The last point is particularly critical. One runway opened early Saturday morning, but miscommunication and logistical issues prevented any flights from landing or taking off before Sunday.
It's entirely possible that the airport won't need a snow emergency plan for another generation. Or it might need one next month. The weather is unpredictable, so it's best to be prepared for a variety of scenarios.
And whether the next big snowstorm happens next year or in 2040, the Charleston airport needs to be ready.
Not awarding severance packages to utility executives
Maybe the directors of SCANA deserve some accolades, but their decision not to give parachutes to the executives who essentially set fire to the plane before bailing out should have been a no-brainer.
Severance packages worth tens of millions of dollars could have been awarded to former CEO Kevin Marsh and Steve Byrne, operations chief, but they hardly would have earned the payout. Recall that in July SCANA's subsidiary, South Carolina Electric & Gas, scrapped the planned expansion of the V.C. Summer Nuclear Station, leaving more than 700,000 customers with a shocking bill of $37 million a month. SCE&G and Santee Cooper, its partner and a state-owned utility, spent nearly $10 billion on the construction project before scuttling it.
Three months later, Marsh and Byrne announced their retirements, perhaps appropriately enough on Halloween.
Don't feel too sorry for the pair of executives. While utility customers have endured higher costs, these two have enjoyed significantly increased wages. In April, the Aiken Standard's former editor, Michael Smith, delved into the pair's earnings. At the time, Marsh was the top utility chief earner with an annual salary of $6.1 million. That represented an increase of more than $375,000 above his 2015 salary. For perspective, consider Smith's findings: "Marsh's total compensation is greater than the combined salaries of all South Carolina House and Senate members. Individual legislators are paid $10,400 a year in salary and $12,000 in per diem expenses, or $22,400 in annual compensation, according to S.C. Ethics Commission filings."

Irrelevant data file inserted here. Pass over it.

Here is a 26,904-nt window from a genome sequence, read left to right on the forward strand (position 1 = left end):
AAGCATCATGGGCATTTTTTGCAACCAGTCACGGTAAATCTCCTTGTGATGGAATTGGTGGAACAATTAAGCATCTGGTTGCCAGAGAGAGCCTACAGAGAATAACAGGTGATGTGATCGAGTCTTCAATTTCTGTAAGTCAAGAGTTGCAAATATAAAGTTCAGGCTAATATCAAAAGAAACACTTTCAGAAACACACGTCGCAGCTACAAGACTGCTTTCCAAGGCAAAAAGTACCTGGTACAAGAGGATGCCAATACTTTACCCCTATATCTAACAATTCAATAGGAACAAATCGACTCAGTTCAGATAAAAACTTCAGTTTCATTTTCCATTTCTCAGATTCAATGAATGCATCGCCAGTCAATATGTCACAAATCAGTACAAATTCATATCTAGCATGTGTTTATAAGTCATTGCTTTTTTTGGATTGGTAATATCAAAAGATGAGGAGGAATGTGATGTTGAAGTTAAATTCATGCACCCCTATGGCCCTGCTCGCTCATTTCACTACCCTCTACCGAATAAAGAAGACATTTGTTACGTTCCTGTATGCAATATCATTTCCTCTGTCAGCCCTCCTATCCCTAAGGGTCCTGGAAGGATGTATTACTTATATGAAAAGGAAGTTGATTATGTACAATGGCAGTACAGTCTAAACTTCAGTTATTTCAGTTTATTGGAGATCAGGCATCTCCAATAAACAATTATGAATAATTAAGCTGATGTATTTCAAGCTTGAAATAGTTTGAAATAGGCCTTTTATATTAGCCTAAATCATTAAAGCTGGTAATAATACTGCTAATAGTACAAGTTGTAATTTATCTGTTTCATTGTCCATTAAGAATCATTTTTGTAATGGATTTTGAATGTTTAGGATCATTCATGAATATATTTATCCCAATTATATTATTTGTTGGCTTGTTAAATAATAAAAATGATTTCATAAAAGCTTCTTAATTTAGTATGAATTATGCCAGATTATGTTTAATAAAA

Byrne, Smith reported, was the second-highest-paid SCANA executive, earning $2.58 million, an increase of $175,455.
Need another reason not to feel sorry?
Both will continue to benefit anyway. Marsh will get free health insurance until he turns 65, and Byrne's health insurance will be covered for a year and a half. Both also own company stock, which, not unlike their 2015 pay raises, rocketed last week after SCANA agreed to be acquired by Dominion Energy.
"This decision is in the unique context of the abandonment and the company's responsibilities to our ratepayers and shareholders," SCANA spokesman Eric Boomhower wrote in an email Friday in announcing the parachutes would not be deployed.
Small comfort for those left in the dark and for those left holding the bill. But the right decision. To have given the severance packages would have been akin to committing white collar crime.